Sen. Jerry Moran from Kansas, the top Republican on the Veterans’ Affairs Committee, held a press conference in February with Sen. Jon Tester (D-Mont.), the committee chairman, advocating a more gradual process to expand access to benefits and define the illnesses that would qualify.
The event was designed to show what would easily gain bipartisan support in the Senate while the House was still working on its bill.
Veterans’ service organizations, which try to avoid taking partisan positions, have praised such efforts. But they’ve also made clear they like the House bill. More than 40 of the groups endorsed the PACT Act before it passed the lower chamber.
Aleks Morosky, a governmental affairs specialist for the Wounded Warrior Project, plans to meet with senators this month in hope of advancing the PACT Act.
“This is an urgent issue. I mean, people are dying,” Morosky said.
He added that he believes some minor changes and input from the VA would eliminate the sorts of problems senators are raising.
“This bill was meticulously put together, and these are the provisions that veterans need,” Morosky said. “The VA is telling us that they can implement it the way they’ve implemented large numbers of people coming into the system in the past.”
He pointed to the recent expansion of Agent Orange benefits to Navy veterans and to VA Secretary Denis McDonough’s testimony to the Senate Veterans’ Affairs committee in March. McDonough largely supported the legislation but said the VA would need new leasing authority to ensure it had adequate facilities, as well as more say over adding illnesses to be covered.
Senate Republicans are not so sure about the VA’s ability to absorb such a large group of new patients. Tillis and Rounds suggested one solution would be to greatly expand the access to care veterans can seek outside the VA. They pointed to the Mission Act, a law passed in 2018 that was meant to grant veterans access to private health care. Some critics say it has not lived up to its promise. It’s also been expensive, requiring emergency appropriations from Congress.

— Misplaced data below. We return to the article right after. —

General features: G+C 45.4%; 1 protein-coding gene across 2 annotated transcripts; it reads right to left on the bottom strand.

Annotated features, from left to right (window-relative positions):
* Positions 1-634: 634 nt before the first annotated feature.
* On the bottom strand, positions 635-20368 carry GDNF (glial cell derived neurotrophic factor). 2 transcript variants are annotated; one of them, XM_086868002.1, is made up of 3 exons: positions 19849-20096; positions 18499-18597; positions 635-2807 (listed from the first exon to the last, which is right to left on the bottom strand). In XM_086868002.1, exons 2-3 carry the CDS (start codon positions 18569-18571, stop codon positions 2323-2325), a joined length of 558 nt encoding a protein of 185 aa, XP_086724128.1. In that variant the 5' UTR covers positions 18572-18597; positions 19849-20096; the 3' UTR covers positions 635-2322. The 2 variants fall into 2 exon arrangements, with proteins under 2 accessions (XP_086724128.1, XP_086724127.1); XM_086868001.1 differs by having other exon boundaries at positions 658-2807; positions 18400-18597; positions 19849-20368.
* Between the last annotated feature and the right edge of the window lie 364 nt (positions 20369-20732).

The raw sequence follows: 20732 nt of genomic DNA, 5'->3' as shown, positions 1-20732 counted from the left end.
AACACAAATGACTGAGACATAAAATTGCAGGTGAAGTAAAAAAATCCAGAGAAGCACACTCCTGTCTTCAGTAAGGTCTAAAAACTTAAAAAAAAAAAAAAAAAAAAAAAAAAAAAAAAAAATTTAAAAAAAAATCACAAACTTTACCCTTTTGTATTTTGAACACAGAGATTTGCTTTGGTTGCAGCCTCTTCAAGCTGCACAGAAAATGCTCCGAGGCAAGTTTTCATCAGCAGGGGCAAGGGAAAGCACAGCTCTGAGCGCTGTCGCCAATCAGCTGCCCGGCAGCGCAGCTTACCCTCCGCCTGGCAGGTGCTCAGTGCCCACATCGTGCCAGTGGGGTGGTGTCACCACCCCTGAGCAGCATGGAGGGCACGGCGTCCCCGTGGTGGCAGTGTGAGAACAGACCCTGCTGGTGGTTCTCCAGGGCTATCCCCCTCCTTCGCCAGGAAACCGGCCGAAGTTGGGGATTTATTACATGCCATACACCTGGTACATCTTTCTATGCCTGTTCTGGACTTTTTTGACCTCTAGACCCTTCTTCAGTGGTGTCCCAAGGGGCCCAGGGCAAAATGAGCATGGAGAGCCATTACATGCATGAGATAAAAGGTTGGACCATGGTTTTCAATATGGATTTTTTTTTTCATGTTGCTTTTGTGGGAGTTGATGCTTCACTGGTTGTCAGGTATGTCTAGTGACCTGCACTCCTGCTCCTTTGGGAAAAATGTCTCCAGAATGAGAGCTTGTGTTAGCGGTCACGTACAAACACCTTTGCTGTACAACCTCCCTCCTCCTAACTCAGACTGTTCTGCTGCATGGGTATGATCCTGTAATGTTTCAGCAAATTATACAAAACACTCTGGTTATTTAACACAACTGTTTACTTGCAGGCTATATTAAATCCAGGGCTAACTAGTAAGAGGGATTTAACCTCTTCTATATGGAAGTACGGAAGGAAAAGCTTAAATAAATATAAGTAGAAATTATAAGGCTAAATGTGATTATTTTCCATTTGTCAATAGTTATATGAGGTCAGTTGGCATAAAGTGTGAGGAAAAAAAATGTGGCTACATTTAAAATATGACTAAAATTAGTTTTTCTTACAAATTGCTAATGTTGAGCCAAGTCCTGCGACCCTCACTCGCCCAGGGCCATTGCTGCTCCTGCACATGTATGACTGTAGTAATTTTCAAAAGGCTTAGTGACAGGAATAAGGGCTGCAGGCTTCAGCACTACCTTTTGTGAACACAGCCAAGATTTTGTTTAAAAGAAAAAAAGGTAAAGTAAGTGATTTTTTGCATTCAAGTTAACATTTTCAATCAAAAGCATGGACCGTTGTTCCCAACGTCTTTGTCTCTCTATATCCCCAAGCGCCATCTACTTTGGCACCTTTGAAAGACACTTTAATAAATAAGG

“You better think about having community care — because there’s no way you’re going to be able to ramp up the medical infrastructure to provide that purely through the VA,” Tillis said.
Tester said in a statement that the committee was working on McDonough’s requests — and could have a modified bill for a vote before Memorial Day.
“In addition to delivering historic reform for all generations of toxic-exposed veterans, I’m working to ensure this legislation provides VA with additional resources and authorities to hire more staff, establish new facilities, and make critical investments to better ensure it can meet the current and future needs of our nation’s veterans,” Tester said.
Whether or not those changes satisfy enough Republicans remains to be seen.
Sen. Kirsten Gillibrand (D-N.Y.), who chairs the Armed Services subcommittee on personnel and earlier wrote a burn pits bill, said neither cost nor fears about problems on implementation should get in the way of passing the bill. Her proposal was incorporated into the House’s PACT Act.
“To deny service because of a lack of resources or a lack of personnel is an outrageous statement,” Gillibrand said. “We promised these men and women when they went to war that when they came back, we would protect them. And that is our solemn obligation. And if it needs more resources, we will get them more resources.”
She predicted Republicans would come along to help pass a bill.
“I’m optimistic, actually. I think we just need a little more time to talk to more Republicans to get everybody on board,” she said.
This story was produced by KHN (Kaiser Health News), a national newsroom that produces in-depth journalism about health issues. Together with Policy Analysis and Polling, KHN is one of the three major operating programs at KFF (Kaiser Family Foundation). KFF is an endowed nonprofit organization providing information on health issues to the nation.